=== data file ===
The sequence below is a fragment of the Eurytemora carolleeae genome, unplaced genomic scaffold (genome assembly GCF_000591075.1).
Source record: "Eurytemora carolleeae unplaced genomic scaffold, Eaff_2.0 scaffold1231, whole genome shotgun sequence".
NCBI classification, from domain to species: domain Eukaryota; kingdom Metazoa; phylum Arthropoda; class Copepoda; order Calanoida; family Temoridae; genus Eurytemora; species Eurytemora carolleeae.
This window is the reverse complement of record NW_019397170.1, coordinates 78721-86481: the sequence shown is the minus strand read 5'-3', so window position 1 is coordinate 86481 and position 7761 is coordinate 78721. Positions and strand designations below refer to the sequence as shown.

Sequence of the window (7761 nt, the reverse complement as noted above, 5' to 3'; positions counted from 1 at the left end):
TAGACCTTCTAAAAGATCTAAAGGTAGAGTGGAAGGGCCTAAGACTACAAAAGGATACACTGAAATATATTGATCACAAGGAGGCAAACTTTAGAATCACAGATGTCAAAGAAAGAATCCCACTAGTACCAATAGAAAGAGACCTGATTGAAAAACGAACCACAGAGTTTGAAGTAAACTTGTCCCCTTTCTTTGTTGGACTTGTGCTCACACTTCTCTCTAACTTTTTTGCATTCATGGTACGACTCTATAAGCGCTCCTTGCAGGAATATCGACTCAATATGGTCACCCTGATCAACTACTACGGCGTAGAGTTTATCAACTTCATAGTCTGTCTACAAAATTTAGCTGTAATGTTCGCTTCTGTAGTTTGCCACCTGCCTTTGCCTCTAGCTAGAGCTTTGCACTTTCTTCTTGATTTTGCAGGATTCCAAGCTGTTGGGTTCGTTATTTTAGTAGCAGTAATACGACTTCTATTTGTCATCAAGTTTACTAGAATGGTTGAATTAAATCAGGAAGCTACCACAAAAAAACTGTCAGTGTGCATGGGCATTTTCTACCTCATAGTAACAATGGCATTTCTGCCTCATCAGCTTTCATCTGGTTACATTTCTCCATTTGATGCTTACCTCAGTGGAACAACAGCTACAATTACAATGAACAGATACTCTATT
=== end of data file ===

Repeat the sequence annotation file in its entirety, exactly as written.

The sequence below is a fragment of the Eurytemora carolleeae genome, unplaced genomic scaffold (genome assembly GCF_000591075.1).
Source record: "Eurytemora carolleeae unplaced genomic scaffold, Eaff_2.0 scaffold1231, whole genome shotgun sequence".
NCBI classification, from domain to species: domain Eukaryota; kingdom Metazoa; phylum Arthropoda; class Copepoda; order Calanoida; family Temoridae; genus Eurytemora; species Eurytemora carolleeae.
This window is the reverse complement of record NW_019397170.1, coordinates 78721-86481: the sequence shown is the minus strand read 5'-3', so window position 1 is coordinate 86481 and position 7761 is coordinate 78721. Positions and strand designations below refer to the sequence as shown.

Sequence of the window (7761 nt, the reverse complement as noted above, 5' to 3'; positions counted from 1 at the left end):
TAGACCTTCTAAAAGATCTAAAGGTAGAGTGGAAGGGCCTAAGACTACAAAAGGATACACTGAAATATATTGATCACAAGGAGGCAAACTTTAGAATCACAGATGTCAAAGAAAGAATCCCACTAGTACCAATAGAAAGAGACCTGATTGAAAAACGAACCACAGAGTTTGAAGTAAACTTGTCCCCTTTCTTTGTTGGACTTGTGCTCACACTTCTCTCTAACTTTTTTGCATTCATGGTACGACTCTATAAGCGCTCCTTGCAGGAATATCGACTCAATATGGTCACCCTGATCAACTACTACGGCGTAGAGTTTATCAACTTCATAGTCTGTCTACAAAATTTAGCTGTAATGTTCGCTTCTGTAGTTTGCCACCTGCCTTTGCCTCTAGCTAGAGCTTTGCACTTTCTTCTTGATTTTGCAGGATTCCAAGCTGTTGGGTTCGTTATTTTAGTAGCAGTAATACGACTTCTATTTGTCATCAAGTTTACTAGAATGGTTGAATTAAATCAGGAAGCTACCACAAAAAAACTGTCAGTGTGCATGGGCATTTTCTACCTCATAGTAACAATGGCATTTCTGCCTCATCAGCTTTCATCTGGTTACATTTCTCCATTTGATGCTTACCTCAGTGGAACAACAGCTACAATTACAATGAACAGATACTCTATT